Keywords: Retail competition, Electricity regulation
    JEL: L94
    Date: 2010–08–16
    URL: http://d.repec.org/n?u=RePEc:cam:camdae:1035&r=ind
  8. By: Claussen, Jörg; Falck, Oliver; Grohsjean, Thorsten
    Abstract: We analyze the economic effects of a developer’s connectedness in the electronic game industry. Knowledge spillovers between developers should be of special relevance in this knowledge-based industry. We calculate measures for a developer’s connectedness to other developers at multiple points in time. In a regression with developer, developing firm, publishing firm, and time fixed effects, we find that the number of a developer’s direct ties, i.e., common past experience, has a strong effect on both a game’s revenues and critics’ scores. The intensity of indirect ties makes no additional contribution to the game’s success.
    Keywords: network analysis; game industry; knowledge spillovers
    JEL: L14 L86 D83
    Date: 2010–08–18
    URL: http://d.repec.org/n?u=RePEc:lmu:msmdpa:11745&r=ind
  9. By: Dirk Fornahl; Tom Broekel; Ron Boschma
    Abstract: This paper aims to explain whether firm-specific features, their engagement in collaboration networks and their location influence patent activity of biotech firms in Germany in the period 1997-2004. First, we demonstrate that non-collaborative R&D subsidies do not increase patent intensity of biotech firms. Second, the number of knowledge links biotech firms is also not influencing their patent performance. However, strong and robust evidence is found that some but not too much cognitive distance between actors involved in R&D collaborations increases patent performance of firms. Third, being located in a biotech cluster does positively impact on patent performance.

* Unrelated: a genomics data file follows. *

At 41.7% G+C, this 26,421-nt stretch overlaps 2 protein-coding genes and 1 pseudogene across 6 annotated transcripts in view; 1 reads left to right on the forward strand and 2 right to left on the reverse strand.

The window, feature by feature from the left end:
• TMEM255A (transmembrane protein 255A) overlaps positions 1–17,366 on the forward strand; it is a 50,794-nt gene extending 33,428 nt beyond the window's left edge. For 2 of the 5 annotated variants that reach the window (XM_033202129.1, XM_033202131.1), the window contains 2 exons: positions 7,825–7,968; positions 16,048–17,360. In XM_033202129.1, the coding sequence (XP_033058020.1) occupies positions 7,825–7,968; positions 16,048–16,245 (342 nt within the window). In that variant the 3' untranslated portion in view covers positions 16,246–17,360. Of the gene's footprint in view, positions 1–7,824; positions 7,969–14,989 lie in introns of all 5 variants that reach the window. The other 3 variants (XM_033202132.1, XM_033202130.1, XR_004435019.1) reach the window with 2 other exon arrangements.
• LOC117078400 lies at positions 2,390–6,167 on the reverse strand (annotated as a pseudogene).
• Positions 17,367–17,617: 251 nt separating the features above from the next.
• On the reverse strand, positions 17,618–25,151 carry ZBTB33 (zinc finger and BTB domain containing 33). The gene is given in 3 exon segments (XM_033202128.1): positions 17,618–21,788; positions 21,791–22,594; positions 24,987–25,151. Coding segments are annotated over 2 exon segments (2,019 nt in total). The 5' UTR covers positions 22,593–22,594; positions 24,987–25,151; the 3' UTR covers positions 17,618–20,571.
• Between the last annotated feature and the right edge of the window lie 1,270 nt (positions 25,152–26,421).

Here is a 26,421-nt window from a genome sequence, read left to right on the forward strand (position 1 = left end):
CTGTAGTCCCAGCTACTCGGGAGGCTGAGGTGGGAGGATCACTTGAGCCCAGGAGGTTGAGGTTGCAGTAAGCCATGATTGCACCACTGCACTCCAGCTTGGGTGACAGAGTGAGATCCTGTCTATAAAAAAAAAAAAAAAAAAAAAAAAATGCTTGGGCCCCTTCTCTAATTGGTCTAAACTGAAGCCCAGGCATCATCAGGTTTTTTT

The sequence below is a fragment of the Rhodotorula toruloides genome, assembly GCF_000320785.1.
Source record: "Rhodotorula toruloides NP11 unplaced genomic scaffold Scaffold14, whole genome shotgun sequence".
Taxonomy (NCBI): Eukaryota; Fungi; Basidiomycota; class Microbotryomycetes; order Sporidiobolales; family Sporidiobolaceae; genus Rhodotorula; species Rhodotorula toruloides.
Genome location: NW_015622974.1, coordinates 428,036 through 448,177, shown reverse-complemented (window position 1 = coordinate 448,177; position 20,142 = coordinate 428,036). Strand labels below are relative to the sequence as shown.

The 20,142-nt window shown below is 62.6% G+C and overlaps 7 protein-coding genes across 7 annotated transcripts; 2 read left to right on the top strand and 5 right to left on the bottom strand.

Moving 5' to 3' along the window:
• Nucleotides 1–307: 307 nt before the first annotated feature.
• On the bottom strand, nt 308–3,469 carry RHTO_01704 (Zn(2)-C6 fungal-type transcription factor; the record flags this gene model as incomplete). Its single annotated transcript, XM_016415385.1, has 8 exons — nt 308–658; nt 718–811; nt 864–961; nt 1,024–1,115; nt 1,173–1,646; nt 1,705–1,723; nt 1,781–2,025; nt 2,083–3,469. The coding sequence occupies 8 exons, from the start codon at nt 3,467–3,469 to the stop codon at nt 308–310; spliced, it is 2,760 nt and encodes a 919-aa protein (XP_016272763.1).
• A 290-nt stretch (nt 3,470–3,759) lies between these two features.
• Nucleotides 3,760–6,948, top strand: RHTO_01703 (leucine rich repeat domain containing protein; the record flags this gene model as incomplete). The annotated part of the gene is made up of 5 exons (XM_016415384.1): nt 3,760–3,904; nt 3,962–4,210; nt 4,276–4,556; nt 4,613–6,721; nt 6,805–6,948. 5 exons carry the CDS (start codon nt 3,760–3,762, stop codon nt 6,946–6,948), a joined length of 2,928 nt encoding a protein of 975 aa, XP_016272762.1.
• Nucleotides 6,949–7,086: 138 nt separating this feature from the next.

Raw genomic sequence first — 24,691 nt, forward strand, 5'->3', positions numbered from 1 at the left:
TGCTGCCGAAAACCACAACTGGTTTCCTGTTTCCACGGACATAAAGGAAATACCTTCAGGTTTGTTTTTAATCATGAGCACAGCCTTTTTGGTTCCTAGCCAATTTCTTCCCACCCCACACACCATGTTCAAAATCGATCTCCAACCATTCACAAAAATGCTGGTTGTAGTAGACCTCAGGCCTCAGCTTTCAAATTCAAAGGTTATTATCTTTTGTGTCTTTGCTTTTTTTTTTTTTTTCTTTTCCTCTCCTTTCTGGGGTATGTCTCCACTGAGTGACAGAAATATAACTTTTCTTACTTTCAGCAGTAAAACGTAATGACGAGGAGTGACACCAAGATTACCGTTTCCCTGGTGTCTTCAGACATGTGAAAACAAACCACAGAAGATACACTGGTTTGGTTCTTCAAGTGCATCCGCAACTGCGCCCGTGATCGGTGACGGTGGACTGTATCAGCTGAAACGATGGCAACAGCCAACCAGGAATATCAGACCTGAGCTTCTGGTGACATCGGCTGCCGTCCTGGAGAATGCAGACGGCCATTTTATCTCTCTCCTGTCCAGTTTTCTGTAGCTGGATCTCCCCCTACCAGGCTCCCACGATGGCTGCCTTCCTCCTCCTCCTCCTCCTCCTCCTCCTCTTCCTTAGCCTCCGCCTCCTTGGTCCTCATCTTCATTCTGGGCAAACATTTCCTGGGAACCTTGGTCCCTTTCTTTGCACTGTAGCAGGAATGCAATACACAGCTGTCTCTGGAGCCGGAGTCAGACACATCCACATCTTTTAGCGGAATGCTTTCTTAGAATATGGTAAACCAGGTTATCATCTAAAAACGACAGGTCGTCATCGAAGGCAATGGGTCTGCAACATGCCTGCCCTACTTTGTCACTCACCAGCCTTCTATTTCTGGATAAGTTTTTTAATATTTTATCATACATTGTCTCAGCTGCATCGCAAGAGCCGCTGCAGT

Keywords: relatedness, R&D subsidies, biotechnology, knowledge networks, proximity paradox
    JEL: O33 O38 R58
    Date: 2010–08
    URL: http://d.repec.org/n?u=RePEc:egu:wpaper:1009&r=ind